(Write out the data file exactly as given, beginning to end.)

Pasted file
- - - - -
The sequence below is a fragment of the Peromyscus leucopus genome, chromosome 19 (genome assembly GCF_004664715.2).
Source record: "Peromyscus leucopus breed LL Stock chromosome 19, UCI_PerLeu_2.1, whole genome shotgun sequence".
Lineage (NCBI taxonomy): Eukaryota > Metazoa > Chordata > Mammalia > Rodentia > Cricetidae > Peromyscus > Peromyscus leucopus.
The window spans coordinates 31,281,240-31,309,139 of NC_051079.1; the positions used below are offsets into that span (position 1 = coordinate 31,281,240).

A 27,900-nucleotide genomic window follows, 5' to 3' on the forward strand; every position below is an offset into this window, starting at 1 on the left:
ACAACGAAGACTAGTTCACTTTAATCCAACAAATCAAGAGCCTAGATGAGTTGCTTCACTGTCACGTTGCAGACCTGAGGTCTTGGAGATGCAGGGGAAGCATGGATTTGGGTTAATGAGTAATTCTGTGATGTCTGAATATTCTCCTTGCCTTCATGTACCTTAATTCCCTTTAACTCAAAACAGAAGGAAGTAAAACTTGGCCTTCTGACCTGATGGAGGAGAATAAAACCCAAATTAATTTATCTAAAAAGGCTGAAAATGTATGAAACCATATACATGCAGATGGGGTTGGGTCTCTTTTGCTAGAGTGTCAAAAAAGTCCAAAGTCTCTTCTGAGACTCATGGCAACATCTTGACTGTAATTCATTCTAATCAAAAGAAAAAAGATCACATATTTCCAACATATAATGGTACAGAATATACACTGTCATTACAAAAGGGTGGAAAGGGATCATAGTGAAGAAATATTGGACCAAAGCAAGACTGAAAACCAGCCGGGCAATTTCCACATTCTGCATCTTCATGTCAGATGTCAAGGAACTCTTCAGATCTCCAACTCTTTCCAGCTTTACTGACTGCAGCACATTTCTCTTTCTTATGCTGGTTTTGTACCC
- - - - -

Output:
The sequence below is a fragment of the Peromyscus leucopus genome, chromosome 19 (genome assembly GCF_004664715.2).
Source record: "Peromyscus leucopus breed LL Stock chromosome 19, UCI_PerLeu_2.1, whole genome shotgun sequence".
Lineage (NCBI taxonomy): Eukaryota > Metazoa > Chordata > Mammalia > Rodentia > Cricetidae > Peromyscus > Peromyscus leucopus.
The window spans coordinates 31,281,240-31,309,139 of NC_051079.1; the positions used below are offsets into that span (position 1 = coordinate 31,281,240).

A 27,900-nucleotide genomic window follows, 5' to 3' on the forward strand; every position below is an offset into this window, starting at 1 on the left:
ACAACGAAGACTAGTTCACTTTAATCCAACAAATCAAGAGCCTAGATGAGTTGCTTCACTGTCACGTTGCAGACCTGAGGTCTTGGAGATGCAGGGGAAGCATGGATTTGGGTTAATGAGTAATTCTGTGATGTCTGAATATTCTCCTTGCCTTCATGTACCTTAATTCCCTTTAACTCAAAACAGAAGGAAGTAAAACTTGGCCTTCTGACCTGATGGAGGAGAATAAAACCCAAATTAATTTATCTAAAAAGGCTGAAAATGTATGAAACCATATACATGCAGATGGGGTTGGGTCTCTTTTGCTAGAGTGTCAAAAAAGTCCAAAGTCTCTTCTGAGACTCATGGCAACATCTTGACTGTAATTCATTCTAATCAAAAGAAAAAAGATCACATATTTCCAACATATAATGGTACAGAATATACACTGTCATTACAAAAGGGTGGAAAGGGATCATAGTGAAGAAATATTGGACCAAAGCAAGACTGAAAACCAGCCGGGCAATTTCCACATTCTGCATCTTCATGTCAGATGTCAAGGAACTCTTCAGATCTCCAACTCTTTCCAGCTTTACTGACTGCAGCACATTTCTCTTTCTTATGCTGGTTTTGTACCC